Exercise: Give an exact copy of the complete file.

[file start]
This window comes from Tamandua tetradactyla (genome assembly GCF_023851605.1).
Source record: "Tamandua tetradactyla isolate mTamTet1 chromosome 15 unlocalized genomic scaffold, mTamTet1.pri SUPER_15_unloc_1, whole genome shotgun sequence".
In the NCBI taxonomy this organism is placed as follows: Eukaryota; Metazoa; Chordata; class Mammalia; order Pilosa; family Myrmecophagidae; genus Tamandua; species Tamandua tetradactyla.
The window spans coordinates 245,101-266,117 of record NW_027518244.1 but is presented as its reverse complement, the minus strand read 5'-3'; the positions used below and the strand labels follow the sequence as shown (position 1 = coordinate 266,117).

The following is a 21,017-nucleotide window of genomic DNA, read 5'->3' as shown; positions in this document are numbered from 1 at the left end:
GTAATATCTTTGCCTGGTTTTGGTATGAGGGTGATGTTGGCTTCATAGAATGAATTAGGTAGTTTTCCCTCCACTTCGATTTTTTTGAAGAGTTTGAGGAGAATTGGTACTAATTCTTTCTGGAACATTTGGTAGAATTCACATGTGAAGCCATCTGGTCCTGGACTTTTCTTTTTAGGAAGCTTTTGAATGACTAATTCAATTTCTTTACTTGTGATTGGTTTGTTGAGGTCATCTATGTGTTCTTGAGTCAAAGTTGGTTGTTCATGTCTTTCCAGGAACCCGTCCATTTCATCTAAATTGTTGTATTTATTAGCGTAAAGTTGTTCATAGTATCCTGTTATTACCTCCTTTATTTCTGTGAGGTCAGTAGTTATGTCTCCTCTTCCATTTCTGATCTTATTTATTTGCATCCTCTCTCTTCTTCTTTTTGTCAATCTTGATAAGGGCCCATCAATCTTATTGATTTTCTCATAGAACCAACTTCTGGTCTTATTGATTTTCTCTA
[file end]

This window comes from Tamandua tetradactyla (genome assembly GCF_023851605.1).
Source record: "Tamandua tetradactyla isolate mTamTet1 chromosome 15 unlocalized genomic scaffold, mTamTet1.pri SUPER_15_unloc_1, whole genome shotgun sequence".
In the NCBI taxonomy this organism is placed as follows: Eukaryota; Metazoa; Chordata; class Mammalia; order Pilosa; family Myrmecophagidae; genus Tamandua; species Tamandua tetradactyla.
The window spans coordinates 245,101-266,117 of record NW_027518244.1 but is presented as its reverse complement, the minus strand read 5'-3'; the positions used below and the strand labels follow the sequence as shown (position 1 = coordinate 266,117).

The following is a 21,017-nucleotide window of genomic DNA, read 5'->3' as shown; positions in this document are numbered from 1 at the left end:
GTAATATCTTTGCCTGGTTTTGGTATGAGGGTGATGTTGGCTTCATAGAATGAATTAGGTAGTTTTCCCTCCACTTCGATTTTTTTGAAGAGTTTGAGGAGAATTGGTACTAATTCTTTCTGGAACATTTGGTAGAATTCACATGTGAAGCCATCTGGTCCTGGACTTTTCTTTTTAGGAAGCTTTTGAATGACTAATTCAATTTCTTTACTTGTGATTGGTTTGTTGAGGTCATCTATGTGTTCTTGAGTCAAAGTTGGTTGTTCATGTCTTTCCAGGAACCCGTCCATTTCATCTAAATTGTTGTATTTATTAGCGTAAAGTTGTTCATAGTATCCTGTTATTACCTCCTTTATTTCTGTGAGGTCAGTAGTTATGTCTCCTCTTCCATTTCTGATCTTATTTATTTGCATCCTCTCTCTTCTTCTTTTTGTCAATCTTGATAAGGGCCCATCAATCTTATTGATTTTCTCATAGAACCAACTTCTGGTCTTATTGATTTTCTCTA